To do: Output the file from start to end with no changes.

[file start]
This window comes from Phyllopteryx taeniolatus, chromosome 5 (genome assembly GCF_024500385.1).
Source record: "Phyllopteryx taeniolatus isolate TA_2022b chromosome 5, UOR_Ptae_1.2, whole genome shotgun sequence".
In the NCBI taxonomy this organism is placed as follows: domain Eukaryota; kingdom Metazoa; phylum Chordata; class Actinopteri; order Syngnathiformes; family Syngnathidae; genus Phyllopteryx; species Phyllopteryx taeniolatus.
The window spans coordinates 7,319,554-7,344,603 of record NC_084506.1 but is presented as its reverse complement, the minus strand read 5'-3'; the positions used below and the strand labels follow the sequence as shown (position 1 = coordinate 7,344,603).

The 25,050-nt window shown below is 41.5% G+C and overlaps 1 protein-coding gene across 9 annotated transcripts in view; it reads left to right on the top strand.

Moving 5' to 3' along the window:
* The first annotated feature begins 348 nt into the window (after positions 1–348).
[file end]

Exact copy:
This window comes from Phyllopteryx taeniolatus, chromosome 5 (genome assembly GCF_024500385.1).
Source record: "Phyllopteryx taeniolatus isolate TA_2022b chromosome 5, UOR_Ptae_1.2, whole genome shotgun sequence".
In the NCBI taxonomy this organism is placed as follows: domain Eukaryota; kingdom Metazoa; phylum Chordata; class Actinopteri; order Syngnathiformes; family Syngnathidae; genus Phyllopteryx; species Phyllopteryx taeniolatus.
The window spans coordinates 7,319,554-7,344,603 of record NC_084506.1 but is presented as its reverse complement, the minus strand read 5'-3'; the positions used below and the strand labels follow the sequence as shown (position 1 = coordinate 7,344,603).

The 25,050-nt window shown below is 41.5% G+C and overlaps 1 protein-coding gene across 9 annotated transcripts in view; it reads left to right on the top strand.

Moving 5' to 3' along the window:
* The first annotated feature begins 348 nt into the window (after positions 1–348).